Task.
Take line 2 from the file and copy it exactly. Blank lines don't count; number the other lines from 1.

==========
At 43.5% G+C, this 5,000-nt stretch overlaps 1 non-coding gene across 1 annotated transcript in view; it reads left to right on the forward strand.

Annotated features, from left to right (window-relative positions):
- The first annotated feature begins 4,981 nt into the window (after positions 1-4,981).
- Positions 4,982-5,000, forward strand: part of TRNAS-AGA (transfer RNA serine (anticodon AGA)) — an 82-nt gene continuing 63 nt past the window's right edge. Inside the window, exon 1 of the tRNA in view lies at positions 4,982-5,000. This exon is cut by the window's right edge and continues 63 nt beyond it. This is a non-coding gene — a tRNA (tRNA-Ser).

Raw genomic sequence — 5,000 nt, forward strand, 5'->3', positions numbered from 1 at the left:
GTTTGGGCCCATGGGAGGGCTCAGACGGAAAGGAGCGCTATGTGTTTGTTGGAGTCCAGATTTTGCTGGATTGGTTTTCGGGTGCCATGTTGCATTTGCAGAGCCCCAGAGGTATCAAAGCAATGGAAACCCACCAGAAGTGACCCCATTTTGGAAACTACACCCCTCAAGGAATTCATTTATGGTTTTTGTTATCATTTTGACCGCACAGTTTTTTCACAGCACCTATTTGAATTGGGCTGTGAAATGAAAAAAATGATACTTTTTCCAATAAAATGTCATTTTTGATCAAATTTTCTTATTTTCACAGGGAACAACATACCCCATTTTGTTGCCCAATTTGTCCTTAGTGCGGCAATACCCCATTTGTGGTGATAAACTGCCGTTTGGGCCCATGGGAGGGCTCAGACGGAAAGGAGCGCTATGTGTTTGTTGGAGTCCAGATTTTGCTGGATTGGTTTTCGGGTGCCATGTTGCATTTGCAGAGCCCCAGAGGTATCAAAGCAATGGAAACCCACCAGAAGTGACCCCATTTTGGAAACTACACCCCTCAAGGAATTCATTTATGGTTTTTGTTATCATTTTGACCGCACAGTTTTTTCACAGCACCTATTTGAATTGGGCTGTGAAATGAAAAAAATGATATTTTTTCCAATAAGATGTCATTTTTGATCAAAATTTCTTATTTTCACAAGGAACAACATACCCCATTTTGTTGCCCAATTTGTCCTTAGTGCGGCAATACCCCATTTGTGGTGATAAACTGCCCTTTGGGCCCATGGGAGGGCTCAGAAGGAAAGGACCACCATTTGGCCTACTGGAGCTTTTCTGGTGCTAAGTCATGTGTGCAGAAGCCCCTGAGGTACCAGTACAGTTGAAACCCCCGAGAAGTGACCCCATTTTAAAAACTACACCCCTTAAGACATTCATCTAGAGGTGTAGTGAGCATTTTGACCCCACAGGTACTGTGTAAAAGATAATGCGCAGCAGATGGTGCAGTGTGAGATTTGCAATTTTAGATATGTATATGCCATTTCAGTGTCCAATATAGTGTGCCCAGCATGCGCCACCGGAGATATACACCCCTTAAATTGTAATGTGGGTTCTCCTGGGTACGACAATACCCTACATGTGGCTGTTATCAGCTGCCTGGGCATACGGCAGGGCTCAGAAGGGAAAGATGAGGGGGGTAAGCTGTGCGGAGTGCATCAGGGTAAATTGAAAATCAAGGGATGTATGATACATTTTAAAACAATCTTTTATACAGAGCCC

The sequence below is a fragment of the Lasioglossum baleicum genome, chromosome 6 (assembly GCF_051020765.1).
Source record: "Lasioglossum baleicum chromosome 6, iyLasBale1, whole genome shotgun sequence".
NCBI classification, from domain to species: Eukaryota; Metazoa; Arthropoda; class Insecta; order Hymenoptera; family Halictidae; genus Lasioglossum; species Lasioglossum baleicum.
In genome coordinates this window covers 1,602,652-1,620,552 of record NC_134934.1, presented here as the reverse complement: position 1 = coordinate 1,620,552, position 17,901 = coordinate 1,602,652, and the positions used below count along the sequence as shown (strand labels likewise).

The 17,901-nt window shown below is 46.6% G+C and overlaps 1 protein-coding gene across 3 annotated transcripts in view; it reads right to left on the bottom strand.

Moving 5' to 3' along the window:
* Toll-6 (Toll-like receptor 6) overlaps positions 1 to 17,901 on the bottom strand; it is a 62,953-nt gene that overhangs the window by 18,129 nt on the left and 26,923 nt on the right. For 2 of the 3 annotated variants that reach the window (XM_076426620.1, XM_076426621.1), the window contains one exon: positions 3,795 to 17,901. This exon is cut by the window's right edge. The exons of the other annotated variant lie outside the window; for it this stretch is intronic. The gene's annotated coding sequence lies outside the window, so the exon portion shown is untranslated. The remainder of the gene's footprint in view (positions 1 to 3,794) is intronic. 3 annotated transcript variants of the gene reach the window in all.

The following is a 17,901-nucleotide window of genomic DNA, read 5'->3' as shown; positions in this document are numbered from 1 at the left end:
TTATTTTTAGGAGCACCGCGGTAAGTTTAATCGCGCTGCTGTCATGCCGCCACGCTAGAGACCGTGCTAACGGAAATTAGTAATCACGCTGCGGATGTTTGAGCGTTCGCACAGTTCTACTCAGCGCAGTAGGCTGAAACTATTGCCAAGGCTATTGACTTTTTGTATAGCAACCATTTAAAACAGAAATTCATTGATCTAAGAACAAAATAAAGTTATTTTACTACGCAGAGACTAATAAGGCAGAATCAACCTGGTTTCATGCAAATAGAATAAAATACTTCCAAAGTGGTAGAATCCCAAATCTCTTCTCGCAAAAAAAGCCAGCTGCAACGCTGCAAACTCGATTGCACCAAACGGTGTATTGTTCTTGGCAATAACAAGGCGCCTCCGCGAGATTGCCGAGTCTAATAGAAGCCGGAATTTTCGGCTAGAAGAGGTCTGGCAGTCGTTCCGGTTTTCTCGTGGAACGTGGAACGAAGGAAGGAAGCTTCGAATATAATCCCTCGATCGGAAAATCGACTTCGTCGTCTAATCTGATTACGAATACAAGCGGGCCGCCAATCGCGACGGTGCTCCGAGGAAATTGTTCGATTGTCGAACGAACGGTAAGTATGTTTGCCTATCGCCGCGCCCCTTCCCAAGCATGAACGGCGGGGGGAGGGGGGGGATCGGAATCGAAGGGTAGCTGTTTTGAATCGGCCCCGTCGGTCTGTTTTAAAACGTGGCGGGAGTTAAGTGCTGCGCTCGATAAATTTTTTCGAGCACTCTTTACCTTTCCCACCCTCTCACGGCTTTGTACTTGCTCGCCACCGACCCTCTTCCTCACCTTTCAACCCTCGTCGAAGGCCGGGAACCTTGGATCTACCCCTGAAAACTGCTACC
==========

Annotated features, from left to right (window-relative positions):